woman taking a vitamin D capsule from a pill box

Should I Take Vitamin D for MS? A Q&A with Ahna Crum, R.D.N.

By Kerry Weiss
Reviewed by Dana Cooper, M.D.
August 10, 2022

This article is part of a Q&A series in which a healthcare professional in our community answers your frequently asked questions.

You may have heard that taking vitamin D supplements can be helpful for some people with multiple sclerosis, and you may be wondering whether you should be getting more D in your diet—or even whether you should start taking supplements.

We brought these questions to Ahna Crum, registered dietitian, MS community expert, and fellow MS warrior. Here, Crum shares what you should know about vitamin D and MS, and also offers advice for safer supplementation.

How does vitamin D interact with MS?

Ahna Crum, R.D.N.: A deficiency of vitamin D is a known risk factor for developing MS. Research suggests that vitamin D helps to keep the immune system balanced as well as to control inflammation.

Could increasing my vitamin D intake help my MS?

AC: Maybe. Generally speaking, study findings suggest that many people living with MS have low levels of vitamin D. For those who are deficient, finding ways to bring D levels up to the normal, healthy range may help to prevent worsening of symptoms and progression of the disease.

Low levels of vitamin D can contribute to low energy and fatigue, which are common in people with MS. Vitamin D and adequate calcium intake are also important to protect bones against osteoporosis (loss of bone density). People taking steroids long term are at higher risk of osteoporosis.

However, when it comes to how vitamin D affects relapse rates of MS, research is inconclusive. Vitamin D has not been shown to be a cure for MS.

What are some ways to boost vitamin D levels?

AC: Fortunately, vitamin D levels can be increased through easy and inexpensive lifestyle modifications, like eating more vitamin D–rich foods, increasing your exposure to sunlight, and by taking commonly available supplements.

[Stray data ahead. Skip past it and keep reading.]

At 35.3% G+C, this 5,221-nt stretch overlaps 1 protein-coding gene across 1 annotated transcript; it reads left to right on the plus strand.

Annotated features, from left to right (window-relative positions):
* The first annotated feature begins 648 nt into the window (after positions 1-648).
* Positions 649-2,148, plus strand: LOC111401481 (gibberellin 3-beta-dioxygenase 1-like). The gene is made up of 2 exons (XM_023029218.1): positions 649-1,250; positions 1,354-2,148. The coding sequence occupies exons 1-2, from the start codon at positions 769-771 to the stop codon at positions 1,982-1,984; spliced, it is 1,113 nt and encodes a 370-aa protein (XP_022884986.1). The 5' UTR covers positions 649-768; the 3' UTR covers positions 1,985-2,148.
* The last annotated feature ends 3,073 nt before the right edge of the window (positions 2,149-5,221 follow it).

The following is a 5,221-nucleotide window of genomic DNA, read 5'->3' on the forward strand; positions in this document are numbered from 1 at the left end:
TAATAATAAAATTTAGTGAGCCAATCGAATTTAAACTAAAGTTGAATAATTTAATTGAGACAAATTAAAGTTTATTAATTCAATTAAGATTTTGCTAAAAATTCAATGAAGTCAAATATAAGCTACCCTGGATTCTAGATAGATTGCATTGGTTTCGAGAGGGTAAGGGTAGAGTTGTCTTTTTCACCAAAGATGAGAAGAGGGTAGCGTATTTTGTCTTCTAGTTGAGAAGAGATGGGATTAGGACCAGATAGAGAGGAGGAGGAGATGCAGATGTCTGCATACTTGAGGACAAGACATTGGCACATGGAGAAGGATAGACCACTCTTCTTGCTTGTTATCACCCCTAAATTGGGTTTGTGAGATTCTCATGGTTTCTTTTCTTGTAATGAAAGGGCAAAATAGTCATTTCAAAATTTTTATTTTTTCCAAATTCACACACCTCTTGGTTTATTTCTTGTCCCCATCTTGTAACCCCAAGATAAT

Vitamin D2 is the form of vitamin D we get from plant foods, while vitamin D3 is the form we get from animal-based food sources. Good food sources of vitamin D include seafood, mushrooms, egg yolks, dairy products, and fortified foods, such as cereal, orange juice, and plant-based milks.

Our skin also produces vitamin D3 when we’re exposed to the sun. If you don’t have a personal or family history of skin cancer, consider spending at least 10 minutes in the sun each day. Like all good things, enjoy sunshine in moderation, though, and be sure to protect yourself from excessive ultraviolet (UV) exposure by using SPF and covering up vulnerable areas.

These steps may also help further boost the positive effects of vitamin D:

  • Increasing calcium intake. Vitamin D and calcium work hand in hand to help promote healthy bones. And research has linked MS with low bone mineral density and osteoporosis. Green leafy vegetables are a great source of calcium—and they’re dairy free, if that matters to you.
  • Increasing magnesium intake. Magnesium is needed for vitamin D synthesis in the body. Most adults should aim to get anywhere between 310 and 420 milligrams of magnesium a day, according to guidelines from the National Institutes of Health. Excellent food sources of magnesium include whole grains, green leafy vegetables, legumes, nuts and seeds, avocados, and bananas. You can also talk to your doctor about magnesium supplements.
  • Eating more healthy fats. Vitamin D is fat-soluble, which means that some fat is needed to properly absorb the vitamin in the body. Fats found in fatty fish and olive oil are considered healthy.
  • Staying active. Research suggests exercise may increase vitamin D levels, potentially because of the release of stored vitamin D in fat cells.

When might it make sense to take vitamin D supplements?

AC: Supplements may be needed if a person needs more D than they can get from lifestyle modifications alone.